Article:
The 2021 allocation to Tobago amounts to TT$2.134 billion, of which TT$200 million is for capital expenditure. This represents 4.3% of the national budget.
The Minister sent a message to Tobagonians who clamour for greater independence and an increased say in their own future. The Self Government Bill for Tobago is to be accorded the highest propriety but passing that bill will require cross party support to proceed further.
The Minister noted that the success of the initiatives contained in the budget depend on the ability to contain the COVID-19 virus and the availability of a safe and effective vaccine.
Exceptional support and fiscal stimulus from GORTT will be required over the next two years to support the economy.
This support will be geared towards:
In common with previous budgets presented by this administration, the minister reiterated that diversification of the economy is central to the future development of Trinidad and Tobago.
Because GORTT’s revenue streams are constrained by low energy prices and stagnant economic activity as a result of COVID-19, most of these initiatives will be stimulated by providing the necessary incentives to the private sector.
Accordingly, GORTT plans to:
Estimates of revenue and expenditure will be based on an estimate of US$45 per barrel and US$3.00 per MMBtu for oil and gas respectively.
Based on these assumptions total revenue is estimated to be TT$41.364 billion an increase of TT$7.304 billion over the revised outturn for fiscal year 2020. TT$9.265 billion and TT$0.905 billion will come from oil revenue and capital revenue respectively with the balance coming from non-oil revenue sources.
Total expenditure is estimated to be TT$49.573 billion (a decrease of TT$1.258 billion over the 2020 outturn). Spending on capital programmes is not expected to be affected.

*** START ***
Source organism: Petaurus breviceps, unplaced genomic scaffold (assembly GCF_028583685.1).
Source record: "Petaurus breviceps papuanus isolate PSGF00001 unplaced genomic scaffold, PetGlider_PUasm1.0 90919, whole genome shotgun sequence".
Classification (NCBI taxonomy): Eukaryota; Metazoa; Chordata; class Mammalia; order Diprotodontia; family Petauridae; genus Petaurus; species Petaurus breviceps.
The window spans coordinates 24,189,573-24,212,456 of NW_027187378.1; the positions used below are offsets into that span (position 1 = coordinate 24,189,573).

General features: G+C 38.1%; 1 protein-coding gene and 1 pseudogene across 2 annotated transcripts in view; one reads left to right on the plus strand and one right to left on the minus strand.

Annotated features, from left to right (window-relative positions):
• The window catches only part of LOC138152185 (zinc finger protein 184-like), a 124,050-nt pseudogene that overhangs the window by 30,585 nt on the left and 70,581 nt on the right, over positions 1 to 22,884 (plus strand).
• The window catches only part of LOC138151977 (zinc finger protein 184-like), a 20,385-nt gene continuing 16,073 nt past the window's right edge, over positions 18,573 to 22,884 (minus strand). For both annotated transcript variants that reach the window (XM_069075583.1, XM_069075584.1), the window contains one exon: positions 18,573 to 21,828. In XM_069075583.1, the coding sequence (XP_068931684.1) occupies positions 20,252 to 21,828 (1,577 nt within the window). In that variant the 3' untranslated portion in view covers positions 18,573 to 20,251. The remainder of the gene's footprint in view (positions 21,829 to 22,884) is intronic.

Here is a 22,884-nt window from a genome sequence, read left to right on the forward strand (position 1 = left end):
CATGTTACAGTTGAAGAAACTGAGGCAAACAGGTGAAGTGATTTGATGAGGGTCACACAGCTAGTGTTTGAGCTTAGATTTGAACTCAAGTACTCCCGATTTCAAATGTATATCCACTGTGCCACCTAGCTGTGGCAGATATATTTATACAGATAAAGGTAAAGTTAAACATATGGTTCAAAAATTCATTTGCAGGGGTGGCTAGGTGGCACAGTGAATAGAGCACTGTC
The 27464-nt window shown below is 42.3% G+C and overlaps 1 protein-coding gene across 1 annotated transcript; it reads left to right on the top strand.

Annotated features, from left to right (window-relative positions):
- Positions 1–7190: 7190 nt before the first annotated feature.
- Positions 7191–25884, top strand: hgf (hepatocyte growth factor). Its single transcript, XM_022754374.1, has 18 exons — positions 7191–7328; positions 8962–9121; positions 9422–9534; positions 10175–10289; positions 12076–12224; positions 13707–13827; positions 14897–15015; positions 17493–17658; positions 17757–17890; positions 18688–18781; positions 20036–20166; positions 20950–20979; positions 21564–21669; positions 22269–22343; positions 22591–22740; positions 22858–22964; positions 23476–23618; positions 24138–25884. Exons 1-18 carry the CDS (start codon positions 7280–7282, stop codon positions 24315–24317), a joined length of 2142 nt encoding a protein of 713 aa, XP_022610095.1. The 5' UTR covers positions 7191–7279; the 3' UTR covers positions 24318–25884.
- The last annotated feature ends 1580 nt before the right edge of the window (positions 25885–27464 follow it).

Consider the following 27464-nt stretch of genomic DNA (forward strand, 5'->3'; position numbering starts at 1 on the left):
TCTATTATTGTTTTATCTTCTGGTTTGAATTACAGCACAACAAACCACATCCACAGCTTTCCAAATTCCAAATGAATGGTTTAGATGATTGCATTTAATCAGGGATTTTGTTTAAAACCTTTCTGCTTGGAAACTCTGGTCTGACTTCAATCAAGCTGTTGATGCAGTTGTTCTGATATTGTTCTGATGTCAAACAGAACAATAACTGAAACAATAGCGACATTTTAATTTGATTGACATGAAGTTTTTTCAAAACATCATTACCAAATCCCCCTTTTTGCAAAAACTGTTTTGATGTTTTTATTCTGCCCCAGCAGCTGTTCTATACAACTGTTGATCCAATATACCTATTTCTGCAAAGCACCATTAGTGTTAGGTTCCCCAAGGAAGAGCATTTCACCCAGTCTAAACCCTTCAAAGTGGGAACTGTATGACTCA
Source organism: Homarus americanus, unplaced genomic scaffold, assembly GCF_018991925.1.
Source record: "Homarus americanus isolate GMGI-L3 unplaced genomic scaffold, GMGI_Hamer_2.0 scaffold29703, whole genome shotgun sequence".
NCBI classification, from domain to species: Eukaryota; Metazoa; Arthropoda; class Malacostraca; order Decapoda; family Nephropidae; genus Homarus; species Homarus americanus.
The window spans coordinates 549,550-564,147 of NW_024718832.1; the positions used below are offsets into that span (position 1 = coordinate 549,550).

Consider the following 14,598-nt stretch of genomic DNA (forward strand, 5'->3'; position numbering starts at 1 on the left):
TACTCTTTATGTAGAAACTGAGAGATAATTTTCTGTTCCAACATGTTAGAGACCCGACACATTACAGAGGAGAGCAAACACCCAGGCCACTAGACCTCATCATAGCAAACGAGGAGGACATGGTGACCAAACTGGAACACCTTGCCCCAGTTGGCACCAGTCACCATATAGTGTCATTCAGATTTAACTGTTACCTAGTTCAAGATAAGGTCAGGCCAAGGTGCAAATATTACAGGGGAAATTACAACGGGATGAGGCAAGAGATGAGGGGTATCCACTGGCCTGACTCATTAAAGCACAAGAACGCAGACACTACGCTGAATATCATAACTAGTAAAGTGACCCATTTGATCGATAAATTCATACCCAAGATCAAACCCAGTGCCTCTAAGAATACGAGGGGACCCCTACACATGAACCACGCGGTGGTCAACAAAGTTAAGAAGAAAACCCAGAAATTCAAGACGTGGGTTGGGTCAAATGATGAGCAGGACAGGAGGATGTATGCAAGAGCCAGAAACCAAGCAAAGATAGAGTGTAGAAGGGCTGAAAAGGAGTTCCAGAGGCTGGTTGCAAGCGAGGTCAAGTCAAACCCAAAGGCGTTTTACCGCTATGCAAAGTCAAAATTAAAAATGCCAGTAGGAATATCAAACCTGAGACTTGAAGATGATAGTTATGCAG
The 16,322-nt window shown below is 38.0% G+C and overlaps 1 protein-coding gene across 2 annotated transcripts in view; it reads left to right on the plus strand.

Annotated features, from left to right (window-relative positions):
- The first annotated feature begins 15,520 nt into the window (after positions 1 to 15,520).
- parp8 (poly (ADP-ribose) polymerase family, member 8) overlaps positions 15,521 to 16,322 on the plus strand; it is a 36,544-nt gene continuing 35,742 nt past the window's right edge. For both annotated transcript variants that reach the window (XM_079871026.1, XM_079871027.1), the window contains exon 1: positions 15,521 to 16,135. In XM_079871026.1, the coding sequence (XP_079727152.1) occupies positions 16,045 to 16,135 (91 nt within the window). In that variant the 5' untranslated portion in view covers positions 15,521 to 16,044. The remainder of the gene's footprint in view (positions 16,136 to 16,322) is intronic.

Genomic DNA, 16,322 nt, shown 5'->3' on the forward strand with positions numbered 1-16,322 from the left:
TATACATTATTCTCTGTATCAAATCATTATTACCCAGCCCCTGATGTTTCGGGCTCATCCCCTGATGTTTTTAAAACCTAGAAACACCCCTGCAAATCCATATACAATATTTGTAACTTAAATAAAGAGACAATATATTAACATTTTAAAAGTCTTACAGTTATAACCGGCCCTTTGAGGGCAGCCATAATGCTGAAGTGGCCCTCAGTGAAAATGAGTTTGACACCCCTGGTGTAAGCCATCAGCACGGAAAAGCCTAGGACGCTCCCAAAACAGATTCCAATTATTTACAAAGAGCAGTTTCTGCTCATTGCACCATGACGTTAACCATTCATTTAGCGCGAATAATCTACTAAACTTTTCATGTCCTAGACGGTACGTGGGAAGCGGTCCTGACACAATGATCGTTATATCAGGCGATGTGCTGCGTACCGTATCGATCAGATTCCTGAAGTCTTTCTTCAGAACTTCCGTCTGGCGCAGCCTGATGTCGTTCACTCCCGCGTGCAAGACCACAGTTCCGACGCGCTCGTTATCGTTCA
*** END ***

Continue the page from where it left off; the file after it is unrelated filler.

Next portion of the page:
The fiscal deficit is expected to decrease to TT$8.209 billion representing 5.6% of GDP compared to TT$16.772 billion for the outturn of 2020 (this represented 11% of GDP).
To fund the deficit GORTT plans to tap the domestic and international capital markets and access facilities available at international institutions (mentioned in an earlier blog entry in this series).
The Minister announced a number of initiatives to promote the digitalisation of Trinidad and Tobago’s economy.
These initiatives include:
All of the above measure will take effect from 1st January 2021.
MIFI devices will be provided to 45,000 students based on need in order to provide them with access to the internet. The provision of Wi-Fi hotspots and internet cafes will be expanded in 2021 to remote areas.
The Minister announced a number of initiatives to promote property developments and to stimulate the housing market.
Increasing the rate of property development allowance from 15% to 20% of the capital expenditure incurred in the construction of commercial, industrial or multi-family residential buildings completed on or before 31st December 2024.